What Does Slabs-On-Grade Mean?
Slabs-on-grade, also known as floating slab, refers to concrete slabs that are directly laid on the ground over a prepared surface.
To prevent groundwater bitumen from entering the slab from the earth, a layer of gravel and bitumen is first laid on the earth. These slabs are popular in areas where ground freezing is not an issue. Depending on the load that the slab has to bear it may have or not have reinforcement.
The minimum thickness of a slab-on-grade is four inches and can be more depending on the soil characteristics such as porosity.
Trenchlesspedia Explains Slabs-On-Grade
Slabs-on-grade is of two types:
- Supported slab-on-grade.
- Monolithic slab-on-grade.
The supported slab-on-grade is cast when footings are already framed to raise columns. Monolithic slab-on-grade does not have any footings below it and itself acts as a footing. Slabs-on-grade can be used in places where the load-carrying capacity required is low or in loose soil and soils with varying compressibility. These slabs also efficiently spread vertical loads over a large area.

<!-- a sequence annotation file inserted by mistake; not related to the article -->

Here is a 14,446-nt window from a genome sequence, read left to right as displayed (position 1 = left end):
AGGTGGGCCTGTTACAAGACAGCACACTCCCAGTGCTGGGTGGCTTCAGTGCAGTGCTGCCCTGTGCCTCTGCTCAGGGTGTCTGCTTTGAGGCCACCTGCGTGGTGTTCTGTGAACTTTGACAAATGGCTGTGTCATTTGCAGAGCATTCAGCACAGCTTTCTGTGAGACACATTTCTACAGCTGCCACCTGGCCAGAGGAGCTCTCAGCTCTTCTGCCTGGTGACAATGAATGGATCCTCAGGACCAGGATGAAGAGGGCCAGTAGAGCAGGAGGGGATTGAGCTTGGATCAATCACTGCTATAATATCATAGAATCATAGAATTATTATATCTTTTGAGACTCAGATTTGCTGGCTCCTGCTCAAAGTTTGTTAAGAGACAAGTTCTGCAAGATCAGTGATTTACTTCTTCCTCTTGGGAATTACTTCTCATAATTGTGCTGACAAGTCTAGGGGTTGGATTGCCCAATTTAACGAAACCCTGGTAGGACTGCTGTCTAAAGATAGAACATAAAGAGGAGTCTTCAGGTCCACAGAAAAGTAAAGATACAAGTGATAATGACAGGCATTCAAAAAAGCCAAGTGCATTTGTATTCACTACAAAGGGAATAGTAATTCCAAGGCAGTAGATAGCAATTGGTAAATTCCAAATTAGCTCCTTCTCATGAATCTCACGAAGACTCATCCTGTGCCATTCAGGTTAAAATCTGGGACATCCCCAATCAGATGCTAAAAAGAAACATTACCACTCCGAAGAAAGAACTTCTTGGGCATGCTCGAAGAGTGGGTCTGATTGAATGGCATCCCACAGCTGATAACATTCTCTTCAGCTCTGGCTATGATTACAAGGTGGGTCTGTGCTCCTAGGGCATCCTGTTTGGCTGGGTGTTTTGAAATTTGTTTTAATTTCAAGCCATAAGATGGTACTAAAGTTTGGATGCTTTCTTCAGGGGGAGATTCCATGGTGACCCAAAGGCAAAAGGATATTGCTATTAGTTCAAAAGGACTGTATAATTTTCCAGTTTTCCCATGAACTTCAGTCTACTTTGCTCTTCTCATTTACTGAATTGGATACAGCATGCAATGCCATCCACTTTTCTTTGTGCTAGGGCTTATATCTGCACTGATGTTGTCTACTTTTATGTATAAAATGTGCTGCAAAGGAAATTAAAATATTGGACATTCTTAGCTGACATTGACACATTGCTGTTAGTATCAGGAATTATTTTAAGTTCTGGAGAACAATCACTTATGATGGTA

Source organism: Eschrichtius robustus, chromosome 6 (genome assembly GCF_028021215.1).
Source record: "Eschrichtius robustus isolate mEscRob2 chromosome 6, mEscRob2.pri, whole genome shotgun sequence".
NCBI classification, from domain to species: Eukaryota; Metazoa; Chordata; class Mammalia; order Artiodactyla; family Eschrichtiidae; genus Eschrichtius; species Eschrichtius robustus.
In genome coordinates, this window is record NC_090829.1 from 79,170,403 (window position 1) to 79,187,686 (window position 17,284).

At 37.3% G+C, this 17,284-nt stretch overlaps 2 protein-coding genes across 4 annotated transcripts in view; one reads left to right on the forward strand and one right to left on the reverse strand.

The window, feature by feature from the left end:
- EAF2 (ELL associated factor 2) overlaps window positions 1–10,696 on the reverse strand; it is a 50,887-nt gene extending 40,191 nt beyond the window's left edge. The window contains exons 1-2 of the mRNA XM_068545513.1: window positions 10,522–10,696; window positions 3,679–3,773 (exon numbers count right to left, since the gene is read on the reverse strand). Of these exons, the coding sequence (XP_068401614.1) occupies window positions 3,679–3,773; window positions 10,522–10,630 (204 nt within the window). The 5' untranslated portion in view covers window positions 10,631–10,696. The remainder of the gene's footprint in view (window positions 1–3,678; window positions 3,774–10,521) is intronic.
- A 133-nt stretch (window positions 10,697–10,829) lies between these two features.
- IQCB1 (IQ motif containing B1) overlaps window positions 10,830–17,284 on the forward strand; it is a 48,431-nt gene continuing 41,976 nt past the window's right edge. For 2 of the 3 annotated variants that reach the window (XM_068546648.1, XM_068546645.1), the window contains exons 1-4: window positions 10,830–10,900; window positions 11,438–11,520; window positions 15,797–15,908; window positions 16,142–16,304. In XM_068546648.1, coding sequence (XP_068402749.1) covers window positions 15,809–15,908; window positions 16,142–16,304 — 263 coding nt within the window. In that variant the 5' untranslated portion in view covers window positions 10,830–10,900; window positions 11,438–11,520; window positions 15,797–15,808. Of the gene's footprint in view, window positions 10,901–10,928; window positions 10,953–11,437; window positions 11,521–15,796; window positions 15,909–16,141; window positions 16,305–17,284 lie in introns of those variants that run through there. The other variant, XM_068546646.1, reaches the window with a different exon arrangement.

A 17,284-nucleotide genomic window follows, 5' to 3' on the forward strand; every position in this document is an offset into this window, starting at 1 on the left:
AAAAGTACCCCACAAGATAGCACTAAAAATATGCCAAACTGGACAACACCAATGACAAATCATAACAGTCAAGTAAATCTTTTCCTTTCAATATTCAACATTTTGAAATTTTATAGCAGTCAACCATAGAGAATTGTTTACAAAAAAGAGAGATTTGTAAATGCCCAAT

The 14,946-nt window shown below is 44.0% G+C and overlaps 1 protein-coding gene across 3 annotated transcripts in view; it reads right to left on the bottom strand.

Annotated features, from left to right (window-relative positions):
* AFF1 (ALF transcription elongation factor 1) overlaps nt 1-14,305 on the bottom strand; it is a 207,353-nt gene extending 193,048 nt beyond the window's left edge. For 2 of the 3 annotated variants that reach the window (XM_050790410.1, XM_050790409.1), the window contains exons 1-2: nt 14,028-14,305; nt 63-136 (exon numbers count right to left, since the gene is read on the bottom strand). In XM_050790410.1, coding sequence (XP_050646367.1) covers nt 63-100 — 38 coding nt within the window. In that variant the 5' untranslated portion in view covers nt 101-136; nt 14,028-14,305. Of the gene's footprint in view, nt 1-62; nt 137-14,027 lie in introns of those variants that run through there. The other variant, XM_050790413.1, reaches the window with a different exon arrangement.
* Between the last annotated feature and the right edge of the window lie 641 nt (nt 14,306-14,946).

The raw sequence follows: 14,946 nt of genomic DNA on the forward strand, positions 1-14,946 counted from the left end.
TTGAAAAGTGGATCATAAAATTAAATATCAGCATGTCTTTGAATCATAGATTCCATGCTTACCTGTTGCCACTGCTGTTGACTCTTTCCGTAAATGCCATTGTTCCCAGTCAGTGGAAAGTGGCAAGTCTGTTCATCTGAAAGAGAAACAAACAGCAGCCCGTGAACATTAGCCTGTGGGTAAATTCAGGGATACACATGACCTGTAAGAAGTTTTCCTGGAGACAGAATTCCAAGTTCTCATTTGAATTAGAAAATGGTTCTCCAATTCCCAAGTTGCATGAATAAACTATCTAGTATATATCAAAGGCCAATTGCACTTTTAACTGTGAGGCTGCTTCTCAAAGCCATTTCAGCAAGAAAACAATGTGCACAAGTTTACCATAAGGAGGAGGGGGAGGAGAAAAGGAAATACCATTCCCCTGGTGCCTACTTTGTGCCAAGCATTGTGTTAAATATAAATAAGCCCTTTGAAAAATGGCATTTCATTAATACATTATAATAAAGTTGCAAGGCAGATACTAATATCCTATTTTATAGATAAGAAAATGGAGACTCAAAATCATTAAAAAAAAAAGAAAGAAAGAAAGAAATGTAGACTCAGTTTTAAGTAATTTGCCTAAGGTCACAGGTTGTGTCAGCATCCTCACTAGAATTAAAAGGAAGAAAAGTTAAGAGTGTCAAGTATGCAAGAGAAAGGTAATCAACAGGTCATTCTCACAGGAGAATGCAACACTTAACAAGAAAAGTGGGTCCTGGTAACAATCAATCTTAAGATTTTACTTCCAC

To cast a slab-on-grade, the earth is first excavated to the required depth and compacted. A layer of gravel and bitumen is first laid over which concrete is poured with or without reinforcement. The thickness of the slab is more at the edges of the slab, with reinforcement rods provided to strengthen the edges.
The slab is allowed to cure to prevent cracks.